Best Tennis Balls
All suitable tennis balls have to conform to standard size and weights restrictions. They have to be between 2.575–2.700 inches and they have to weigh between 1.975–2.095 ounces. I'm old enough to remember when tennis balls were all white, but in 1972 the current "optic yellow" (a vibrant chartreuse) was introduced and later became the standard. If you search, you can find tennis balls in other colors, but we'll stay with the basics here.
When you play tennis you have a wide range of options for tennis balls. The ball makers designate their products as being in the categories of recreational, championship, or professional. Serious tennis players will opt for championship or professional quality tennis balls, but the best tennis balls for you depend on your level of play and what you are going to be using the balls for. For example, if you are using a ball machine, then "practice" balls may be perfectly fine for you. These are often either used pressurized balls or new pressure-less balls.
If you are playing on a clay court, there are balls designed specifically for that surface. If you are playing at high altitudes, then it's important to consider high-altitude balls because regular pressurized balls will fly noticeably faster at 4,000 or more feet above sea level.
On a hard court it helps to look for heavy duty felt balls rather than regular duty, which will wear out faster and are better for softer surfaces. Here are the best choices for tennis balls as each of these picks meet the required above specifications, the quality of production is reliable, and their quality of play is consistent.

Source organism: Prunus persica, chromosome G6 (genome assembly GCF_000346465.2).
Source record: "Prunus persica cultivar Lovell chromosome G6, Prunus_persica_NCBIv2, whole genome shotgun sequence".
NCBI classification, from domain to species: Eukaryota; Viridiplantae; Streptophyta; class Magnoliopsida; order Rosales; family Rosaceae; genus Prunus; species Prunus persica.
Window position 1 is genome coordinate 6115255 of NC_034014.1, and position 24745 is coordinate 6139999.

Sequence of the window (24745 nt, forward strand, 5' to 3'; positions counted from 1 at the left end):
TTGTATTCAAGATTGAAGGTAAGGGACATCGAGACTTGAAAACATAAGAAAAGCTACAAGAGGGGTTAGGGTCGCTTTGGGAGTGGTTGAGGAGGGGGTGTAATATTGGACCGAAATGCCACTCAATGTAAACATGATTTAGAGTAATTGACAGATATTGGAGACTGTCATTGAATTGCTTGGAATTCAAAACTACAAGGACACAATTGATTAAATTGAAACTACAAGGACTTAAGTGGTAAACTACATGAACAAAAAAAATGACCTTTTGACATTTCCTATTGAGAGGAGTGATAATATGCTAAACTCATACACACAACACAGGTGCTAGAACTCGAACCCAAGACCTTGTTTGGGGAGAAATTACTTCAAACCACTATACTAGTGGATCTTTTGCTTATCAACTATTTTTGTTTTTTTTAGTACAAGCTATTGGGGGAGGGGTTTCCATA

Penn ATP Extra Duty Tennis Balls
Wilson US Open Extra Duty Tennis Balls
Penn Championship Extra Duty Tennis Balls
Wilson Championship Extra Duty Tennis Balls
Penn Championship XD Tennis Balls
Gamma Quick Kids 36 Foam Ball
Penn Pressureless Tennis Balls
Control Plus 3 Ball Can
The Penn ATP has a very consistent feel and I've found it to maintain a little longer than the Wilson US Open tennis ball, which is the main reason it ranks first on the list. The ATP ball is used in ATP matches throughout the world and in three of the four biggest US tennis events each year. The ATP ball has SMART OPTIK felt that Penn says is 19 percent brighter than a standard tennis ball. The ATP Ball, like its cousin, the ProPenn, feels heavier and firmer than some other choices. If you're experiencing any elbow problems, going with something softer may be the better part of valor for the time being.
This has been the official ball of the US Open since 1978 when the tournament moved from the West Side Tennis Club at Forest Hills to the USTA National Tennis Center in Flushing Meadows. The extra-duty ball plays very consistently straight out of the can. However, you may find that the bounce and feel of the ball subsides faster than you'd like.
Remember, in professional tournaments they bring in new balls after the first seven games, and then every nine games thereafter. So the pros are never hitting with what normal players would consider "used" tennis balls. Once you are in the second set, you’re using tennis balls that almost assuredly would have been swapped out in a pro match. If you are serious about the game, bring two cans to your match.